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Is MOOC more than just a buzzword? | Higher Education Network | Guardian Professional


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Yes, higher education is changing. Its funding and knowledge structures and its place in culture have shifted drastically in the past generation or two, on multiple axes and in often-conflicting directions. It's under intense pressure to function in an increasingly corporate fashion, with increasingly little public funding. Globalization and the push for participatory collaboration all challenge the role of the traditional classroom. Things fall apart, we hear from every corner. The centre cannot hold.

The problem with apocalyptic thinking is that it predisposes us towards simple solutions and salvation narratives, even in complex situations. If we're interested in being part of the conversation around the future of higher ed, we need to stop talking about MOOCs as buzzwords and begin talking about the interests that determine the specific shape of particular MOOCs as they emerge.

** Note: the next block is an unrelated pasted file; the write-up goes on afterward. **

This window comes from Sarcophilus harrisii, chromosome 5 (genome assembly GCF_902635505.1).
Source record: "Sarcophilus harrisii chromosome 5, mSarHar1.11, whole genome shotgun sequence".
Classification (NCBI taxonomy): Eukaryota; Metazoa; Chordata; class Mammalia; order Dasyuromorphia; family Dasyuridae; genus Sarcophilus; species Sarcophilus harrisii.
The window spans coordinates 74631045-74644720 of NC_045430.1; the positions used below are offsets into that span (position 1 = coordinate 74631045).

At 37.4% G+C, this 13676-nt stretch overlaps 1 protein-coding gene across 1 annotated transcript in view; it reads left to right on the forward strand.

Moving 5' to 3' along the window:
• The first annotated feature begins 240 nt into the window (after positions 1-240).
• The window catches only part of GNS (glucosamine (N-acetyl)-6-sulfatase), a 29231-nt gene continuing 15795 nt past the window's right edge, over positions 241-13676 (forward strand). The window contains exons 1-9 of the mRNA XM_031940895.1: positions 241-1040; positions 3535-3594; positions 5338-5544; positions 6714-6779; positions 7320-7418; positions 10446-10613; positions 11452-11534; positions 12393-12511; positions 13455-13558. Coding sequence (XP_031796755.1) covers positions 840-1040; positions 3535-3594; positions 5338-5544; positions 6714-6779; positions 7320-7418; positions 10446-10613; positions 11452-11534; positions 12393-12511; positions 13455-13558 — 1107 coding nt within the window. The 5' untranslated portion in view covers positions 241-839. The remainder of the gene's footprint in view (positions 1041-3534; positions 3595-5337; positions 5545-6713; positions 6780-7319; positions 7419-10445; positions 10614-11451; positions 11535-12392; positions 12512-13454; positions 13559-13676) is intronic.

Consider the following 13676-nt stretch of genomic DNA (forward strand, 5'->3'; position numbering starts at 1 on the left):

MOOCs will not inherently gut faculty positions in higher education. They do not have automation and robot grading built into their conceptual structure. They certainly offer the capacity for these things, if backed by scale and prestige and neoliberal values of efficiency and market niche domination: they offer the potential to look like disruptive innovation while consolidating the market interests of elite brands within higher education. Udacity's partnership with Pearson? Perhaps a case in point.

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Education technology will become the next healthcare industry and industrial-military complex.

I'm rooting for those passionate about helping the students -- especially those who are marginalized.

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